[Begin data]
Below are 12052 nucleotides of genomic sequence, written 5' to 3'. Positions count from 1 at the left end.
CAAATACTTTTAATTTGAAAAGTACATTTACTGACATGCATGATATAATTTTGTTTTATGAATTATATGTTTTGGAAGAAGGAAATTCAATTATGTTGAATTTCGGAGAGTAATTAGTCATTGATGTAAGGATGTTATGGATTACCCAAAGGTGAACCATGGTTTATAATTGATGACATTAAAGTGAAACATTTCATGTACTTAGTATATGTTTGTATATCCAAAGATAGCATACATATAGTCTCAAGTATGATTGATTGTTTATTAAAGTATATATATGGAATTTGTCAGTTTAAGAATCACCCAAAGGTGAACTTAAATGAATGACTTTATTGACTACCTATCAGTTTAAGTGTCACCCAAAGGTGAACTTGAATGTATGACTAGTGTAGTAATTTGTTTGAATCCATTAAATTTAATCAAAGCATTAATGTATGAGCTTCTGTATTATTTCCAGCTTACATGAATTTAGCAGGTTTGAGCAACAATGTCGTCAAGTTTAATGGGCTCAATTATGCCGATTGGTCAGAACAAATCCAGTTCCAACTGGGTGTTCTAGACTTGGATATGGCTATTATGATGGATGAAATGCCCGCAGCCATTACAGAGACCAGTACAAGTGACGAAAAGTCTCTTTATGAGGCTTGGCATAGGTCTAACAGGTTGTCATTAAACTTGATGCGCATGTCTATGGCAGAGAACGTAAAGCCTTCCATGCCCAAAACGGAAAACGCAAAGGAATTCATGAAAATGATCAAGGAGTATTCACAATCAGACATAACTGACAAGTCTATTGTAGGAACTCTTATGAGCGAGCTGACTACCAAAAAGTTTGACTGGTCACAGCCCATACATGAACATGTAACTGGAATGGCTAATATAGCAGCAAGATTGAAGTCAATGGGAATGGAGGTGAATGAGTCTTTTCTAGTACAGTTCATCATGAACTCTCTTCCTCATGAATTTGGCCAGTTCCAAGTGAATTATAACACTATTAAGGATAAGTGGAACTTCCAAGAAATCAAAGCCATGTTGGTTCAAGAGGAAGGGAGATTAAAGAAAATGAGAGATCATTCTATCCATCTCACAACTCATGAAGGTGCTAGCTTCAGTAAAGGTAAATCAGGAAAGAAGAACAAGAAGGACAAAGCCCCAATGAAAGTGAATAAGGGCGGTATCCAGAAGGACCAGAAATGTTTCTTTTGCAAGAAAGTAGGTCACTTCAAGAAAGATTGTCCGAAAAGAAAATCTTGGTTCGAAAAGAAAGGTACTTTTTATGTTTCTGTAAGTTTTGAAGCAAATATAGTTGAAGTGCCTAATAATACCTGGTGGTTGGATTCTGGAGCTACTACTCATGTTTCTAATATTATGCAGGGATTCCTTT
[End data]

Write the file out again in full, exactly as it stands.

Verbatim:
Below are 12052 nucleotides of genomic sequence, written 5' to 3'. Positions count from 1 at the left end.
CAAATACTTTTAATTTGAAAAGTACATTTACTGACATGCATGATATAATTTTGTTTTATGAATTATATGTTTTGGAAGAAGGAAATTCAATTATGTTGAATTTCGGAGAGTAATTAGTCATTGATGTAAGGATGTTATGGATTACCCAAAGGTGAACCATGGTTTATAATTGATGACATTAAAGTGAAACATTTCATGTACTTAGTATATGTTTGTATATCCAAAGATAGCATACATATAGTCTCAAGTATGATTGATTGTTTATTAAAGTATATATATGGAATTTGTCAGTTTAAGAATCACCCAAAGGTGAACTTAAATGAATGACTTTATTGACTACCTATCAGTTTAAGTGTCACCCAAAGGTGAACTTGAATGTATGACTAGTGTAGTAATTTGTTTGAATCCATTAAATTTAATCAAAGCATTAATGTATGAGCTTCTGTATTATTTCCAGCTTACATGAATTTAGCAGGTTTGAGCAACAATGTCGTCAAGTTTAATGGGCTCAATTATGCCGATTGGTCAGAACAAATCCAGTTCCAACTGGGTGTTCTAGACTTGGATATGGCTATTATGATGGATGAAATGCCCGCAGCCATTACAGAGACCAGTACAAGTGACGAAAAGTCTCTTTATGAGGCTTGGCATAGGTCTAACAGGTTGTCATTAAACTTGATGCGCATGTCTATGGCAGAGAACGTAAAGCCTTCCATGCCCAAAACGGAAAACGCAAAGGAATTCATGAAAATGATCAAGGAGTATTCACAATCAGACATAACTGACAAGTCTATTGTAGGAACTCTTATGAGCGAGCTGACTACCAAAAAGTTTGACTGGTCACAGCCCATACATGAACATGTAACTGGAATGGCTAATATAGCAGCAAGATTGAAGTCAATGGGAATGGAGGTGAATGAGTCTTTTCTAGTACAGTTCATCATGAACTCTCTTCCTCATGAATTTGGCCAGTTCCAAGTGAATTATAACACTATTAAGGATAAGTGGAACTTCCAAGAAATCAAAGCCATGTTGGTTCAAGAGGAAGGGAGATTAAAGAAAATGAGAGATCATTCTATCCATCTCACAACTCATGAAGGTGCTAGCTTCAGTAAAGGTAAATCAGGAAAGAAGAACAAGAAGGACAAAGCCCCAATGAAAGTGAATAAGGGCGGTATCCAGAAGGACCAGAAATGTTTCTTTTGCAAGAAAGTAGGTCACTTCAAGAAAGATTGTCCGAAAAGAAAATCTTGGTTCGAAAAGAAAGGTACTTTTTATGTTTCTGTAAGTTTTGAAGCAAATATAGTTGAAGTGCCTAATAATACCTGGTGGTTGGATTCTGGAGCTACTACTCATGTTTCTAATATTATGCAGGGATTCCTTT